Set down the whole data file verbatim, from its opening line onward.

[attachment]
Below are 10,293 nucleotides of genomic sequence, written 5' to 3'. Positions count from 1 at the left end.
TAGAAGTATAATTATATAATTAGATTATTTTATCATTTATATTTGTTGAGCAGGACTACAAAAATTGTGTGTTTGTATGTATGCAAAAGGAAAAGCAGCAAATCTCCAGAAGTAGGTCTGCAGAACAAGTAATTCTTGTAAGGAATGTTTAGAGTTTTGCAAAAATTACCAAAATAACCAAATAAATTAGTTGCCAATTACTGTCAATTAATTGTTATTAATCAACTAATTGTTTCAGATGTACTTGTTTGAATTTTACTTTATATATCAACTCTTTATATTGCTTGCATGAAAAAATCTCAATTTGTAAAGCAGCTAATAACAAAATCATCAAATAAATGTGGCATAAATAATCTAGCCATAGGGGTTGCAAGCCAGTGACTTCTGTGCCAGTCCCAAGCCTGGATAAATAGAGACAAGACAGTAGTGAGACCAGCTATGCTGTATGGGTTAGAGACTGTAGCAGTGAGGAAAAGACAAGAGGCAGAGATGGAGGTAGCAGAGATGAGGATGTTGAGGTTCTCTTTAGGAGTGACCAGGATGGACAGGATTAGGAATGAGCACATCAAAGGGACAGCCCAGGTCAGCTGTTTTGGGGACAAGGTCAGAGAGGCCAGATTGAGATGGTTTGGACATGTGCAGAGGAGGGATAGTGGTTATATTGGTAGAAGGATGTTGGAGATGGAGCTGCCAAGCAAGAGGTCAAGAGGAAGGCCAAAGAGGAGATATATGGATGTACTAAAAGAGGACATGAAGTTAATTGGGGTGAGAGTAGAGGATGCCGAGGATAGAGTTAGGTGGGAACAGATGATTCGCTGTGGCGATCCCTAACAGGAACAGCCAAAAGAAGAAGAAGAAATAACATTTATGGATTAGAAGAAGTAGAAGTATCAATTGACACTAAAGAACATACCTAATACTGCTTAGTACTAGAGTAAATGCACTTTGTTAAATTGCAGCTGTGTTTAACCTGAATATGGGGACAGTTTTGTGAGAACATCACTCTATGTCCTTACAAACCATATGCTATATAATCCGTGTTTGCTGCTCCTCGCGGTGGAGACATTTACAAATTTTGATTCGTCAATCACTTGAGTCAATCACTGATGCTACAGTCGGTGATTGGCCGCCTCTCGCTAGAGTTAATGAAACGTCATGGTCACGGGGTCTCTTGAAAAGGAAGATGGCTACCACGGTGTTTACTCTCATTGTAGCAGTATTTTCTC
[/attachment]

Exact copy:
Below are 10,293 nucleotides of genomic sequence, written 5' to 3'. Positions count from 1 at the left end.
TAGAAGTATAATTATATAATTAGATTATTTTATCATTTATATTTGTTGAGCAGGACTACAAAAATTGTGTGTTTGTATGTATGCAAAAGGAAAAGCAGCAAATCTCCAGAAGTAGGTCTGCAGAACAAGTAATTCTTGTAAGGAATGTTTAGAGTTTTGCAAAAATTACCAAAATAACCAAATAAATTAGTTGCCAATTACTGTCAATTAATTGTTATTAATCAACTAATTGTTTCAGATGTACTTGTTTGAATTTTACTTTATATATCAACTCTTTATATTGCTTGCATGAAAAAATCTCAATTTGTAAAGCAGCTAATAACAAAATCATCAAATAAATGTGGCATAAATAATCTAGCCATAGGGGTTGCAAGCCAGTGACTTCTGTGCCAGTCCCAAGCCTGGATAAATAGAGACAAGACAGTAGTGAGACCAGCTATGCTGTATGGGTTAGAGACTGTAGCAGTGAGGAAAAGACAAGAGGCAGAGATGGAGGTAGCAGAGATGAGGATGTTGAGGTTCTCTTTAGGAGTGACCAGGATGGACAGGATTAGGAATGAGCACATCAAAGGGACAGCCCAGGTCAGCTGTTTTGGGGACAAGGTCAGAGAGGCCAGATTGAGATGGTTTGGACATGTGCAGAGGAGGGATAGTGGTTATATTGGTAGAAGGATGTTGGAGATGGAGCTGCCAAGCAAGAGGTCAAGAGGAAGGCCAAAGAGGAGATATATGGATGTACTAAAAGAGGACATGAAGTTAATTGGGGTGAGAGTAGAGGATGCCGAGGATAGAGTTAGGTGGGAACAGATGATTCGCTGTGGCGATCCCTAACAGGAACAGCCAAAAGAAGAAGAAGAAATAACATTTATGGATTAGAAGAAGTAGAAGTATCAATTGACACTAAAGAACATACCTAATACTGCTTAGTACTAGAGTAAATGCACTTTGTTAAATTGCAGCTGTGTTTAACCTGAATATGGGGACAGTTTTGTGAGAACATCACTCTATGTCCTTACAAACCATATGCTATATAATCCGTGTTTGCTGCTCCTCGCGGTGGAGACATTTACAAATTTTGATTCGTCAATCACTTGAGTCAATCACTGATGCTACAGTCGGTGATTGGCCGCCTCTCGCTAGAGTTAATGAAACGTCATGGTCACGGGGTCTCTTGAAAAGGAAGATGGCTACCACGGTGTTTACTCTCATTGTAGCAGTATTTTCTC